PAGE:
If you speak two or more languages, your brain may look different your monolingual friends. Bilingual or multilingual brains actually look denser. It doesn’t necessarily make us more intelligent, but it makes our brains healthier, complex and more actively engaged.
There are subtle differences in effects depending on when the language(s) is learnt. If a new language is learnt as a child, words from both languages are processed simultaneously, producing ‘compound bilingual’ capabilities. This may open the mind to be more flexible. Co-ordinate bilingualism occurs when the language is learnt as a teenager, and subordinate bilingualism happens when an adult learns a new language.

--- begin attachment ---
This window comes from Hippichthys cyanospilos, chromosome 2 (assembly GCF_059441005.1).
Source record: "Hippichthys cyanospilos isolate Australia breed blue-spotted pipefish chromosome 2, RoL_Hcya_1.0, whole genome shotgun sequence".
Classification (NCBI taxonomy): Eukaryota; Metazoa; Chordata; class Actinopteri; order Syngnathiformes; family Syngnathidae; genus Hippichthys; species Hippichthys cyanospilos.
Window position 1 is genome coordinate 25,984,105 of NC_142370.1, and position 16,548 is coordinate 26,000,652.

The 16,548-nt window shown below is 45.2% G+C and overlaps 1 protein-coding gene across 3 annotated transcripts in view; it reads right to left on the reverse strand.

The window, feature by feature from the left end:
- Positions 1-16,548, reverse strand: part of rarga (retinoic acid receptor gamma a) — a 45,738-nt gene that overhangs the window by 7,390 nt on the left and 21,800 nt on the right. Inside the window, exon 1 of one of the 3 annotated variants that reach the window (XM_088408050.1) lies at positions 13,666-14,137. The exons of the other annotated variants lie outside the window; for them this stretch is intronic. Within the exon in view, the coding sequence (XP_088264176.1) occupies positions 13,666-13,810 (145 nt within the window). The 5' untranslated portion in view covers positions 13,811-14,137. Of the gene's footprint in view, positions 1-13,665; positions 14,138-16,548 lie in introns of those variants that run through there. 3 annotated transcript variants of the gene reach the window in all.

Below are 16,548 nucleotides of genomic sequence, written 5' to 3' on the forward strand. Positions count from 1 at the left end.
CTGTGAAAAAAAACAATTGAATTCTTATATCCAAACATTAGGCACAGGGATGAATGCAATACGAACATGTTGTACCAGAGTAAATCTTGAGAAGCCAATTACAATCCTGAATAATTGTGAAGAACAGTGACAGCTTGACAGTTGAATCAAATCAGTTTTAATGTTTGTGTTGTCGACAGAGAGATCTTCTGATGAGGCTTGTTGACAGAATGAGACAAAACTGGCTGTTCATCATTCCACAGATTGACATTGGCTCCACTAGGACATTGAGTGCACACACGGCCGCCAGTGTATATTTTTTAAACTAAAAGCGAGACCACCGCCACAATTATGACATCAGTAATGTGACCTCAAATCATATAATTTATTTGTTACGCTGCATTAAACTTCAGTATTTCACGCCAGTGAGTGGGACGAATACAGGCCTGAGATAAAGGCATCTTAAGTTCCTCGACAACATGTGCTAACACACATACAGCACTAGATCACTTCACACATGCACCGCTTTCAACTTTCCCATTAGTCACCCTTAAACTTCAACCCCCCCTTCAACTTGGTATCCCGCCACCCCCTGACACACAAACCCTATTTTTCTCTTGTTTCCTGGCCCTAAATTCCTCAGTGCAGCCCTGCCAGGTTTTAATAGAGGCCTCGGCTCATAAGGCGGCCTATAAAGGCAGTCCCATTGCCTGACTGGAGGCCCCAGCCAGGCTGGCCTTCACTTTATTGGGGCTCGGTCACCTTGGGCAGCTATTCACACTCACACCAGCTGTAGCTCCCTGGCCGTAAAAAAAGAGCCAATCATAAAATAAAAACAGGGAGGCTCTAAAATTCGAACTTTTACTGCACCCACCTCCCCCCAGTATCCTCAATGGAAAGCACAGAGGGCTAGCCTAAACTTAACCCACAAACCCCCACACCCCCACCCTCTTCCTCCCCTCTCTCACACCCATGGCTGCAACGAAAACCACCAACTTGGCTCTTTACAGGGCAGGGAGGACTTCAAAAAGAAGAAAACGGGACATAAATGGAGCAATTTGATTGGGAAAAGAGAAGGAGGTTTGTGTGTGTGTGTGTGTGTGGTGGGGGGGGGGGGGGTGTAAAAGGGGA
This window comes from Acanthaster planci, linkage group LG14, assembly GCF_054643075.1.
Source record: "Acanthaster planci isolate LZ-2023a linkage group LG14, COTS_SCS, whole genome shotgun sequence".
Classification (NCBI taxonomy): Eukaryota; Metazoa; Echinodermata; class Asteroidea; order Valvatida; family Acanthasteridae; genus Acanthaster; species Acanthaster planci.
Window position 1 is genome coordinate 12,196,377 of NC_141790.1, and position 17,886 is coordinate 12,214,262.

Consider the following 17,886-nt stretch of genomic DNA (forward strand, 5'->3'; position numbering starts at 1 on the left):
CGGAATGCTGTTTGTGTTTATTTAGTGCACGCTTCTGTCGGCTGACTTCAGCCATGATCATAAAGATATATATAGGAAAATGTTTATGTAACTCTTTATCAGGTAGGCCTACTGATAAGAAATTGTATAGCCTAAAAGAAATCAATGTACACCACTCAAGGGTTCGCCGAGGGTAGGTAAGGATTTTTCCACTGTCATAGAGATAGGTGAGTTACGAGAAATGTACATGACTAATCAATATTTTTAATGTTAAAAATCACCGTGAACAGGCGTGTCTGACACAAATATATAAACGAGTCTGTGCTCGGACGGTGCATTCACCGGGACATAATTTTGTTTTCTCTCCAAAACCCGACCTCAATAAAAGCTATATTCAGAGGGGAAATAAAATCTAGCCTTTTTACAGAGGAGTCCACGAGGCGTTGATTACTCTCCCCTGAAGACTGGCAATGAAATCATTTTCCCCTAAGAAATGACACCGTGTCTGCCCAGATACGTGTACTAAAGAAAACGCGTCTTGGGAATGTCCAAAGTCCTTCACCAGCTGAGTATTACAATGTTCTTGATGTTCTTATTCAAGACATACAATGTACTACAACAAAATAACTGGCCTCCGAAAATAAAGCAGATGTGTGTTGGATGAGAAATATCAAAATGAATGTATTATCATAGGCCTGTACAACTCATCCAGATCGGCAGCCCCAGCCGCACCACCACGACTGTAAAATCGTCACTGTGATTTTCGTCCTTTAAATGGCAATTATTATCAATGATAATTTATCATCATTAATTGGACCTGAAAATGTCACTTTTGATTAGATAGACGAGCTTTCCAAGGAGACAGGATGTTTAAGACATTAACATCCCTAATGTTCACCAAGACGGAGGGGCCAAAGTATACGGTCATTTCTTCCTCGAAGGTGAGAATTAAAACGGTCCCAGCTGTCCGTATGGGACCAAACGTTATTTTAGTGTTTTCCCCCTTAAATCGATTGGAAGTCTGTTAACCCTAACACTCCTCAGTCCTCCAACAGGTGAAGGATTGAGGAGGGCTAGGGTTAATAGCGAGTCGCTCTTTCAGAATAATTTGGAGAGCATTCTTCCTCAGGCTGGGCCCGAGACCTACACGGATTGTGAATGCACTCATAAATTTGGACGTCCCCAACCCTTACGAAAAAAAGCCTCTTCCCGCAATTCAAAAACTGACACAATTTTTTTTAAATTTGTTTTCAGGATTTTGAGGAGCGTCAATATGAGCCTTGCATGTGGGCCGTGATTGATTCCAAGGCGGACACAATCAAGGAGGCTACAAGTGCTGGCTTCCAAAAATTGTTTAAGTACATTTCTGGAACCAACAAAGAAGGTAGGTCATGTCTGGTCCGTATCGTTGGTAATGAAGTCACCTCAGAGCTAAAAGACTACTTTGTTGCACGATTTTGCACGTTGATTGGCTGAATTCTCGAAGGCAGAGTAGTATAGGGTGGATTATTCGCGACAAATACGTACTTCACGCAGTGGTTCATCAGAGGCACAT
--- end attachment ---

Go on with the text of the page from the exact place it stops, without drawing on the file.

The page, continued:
Normally the left side of the brain is associated with analytical and logical thinking, whereas the right side deals with emotional and social elements. Learning a language as a child allows the brain to use both hemispheres to learn, incorporating more aspect of brain function, while learning as an adult uses only the left, as we learn by translating from our native language. At all stages we can become fully fluent and competent, so it is never too late to do yourself a favour and learn a language.
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information sourced from TedEd – Mia Nacamulli (2015)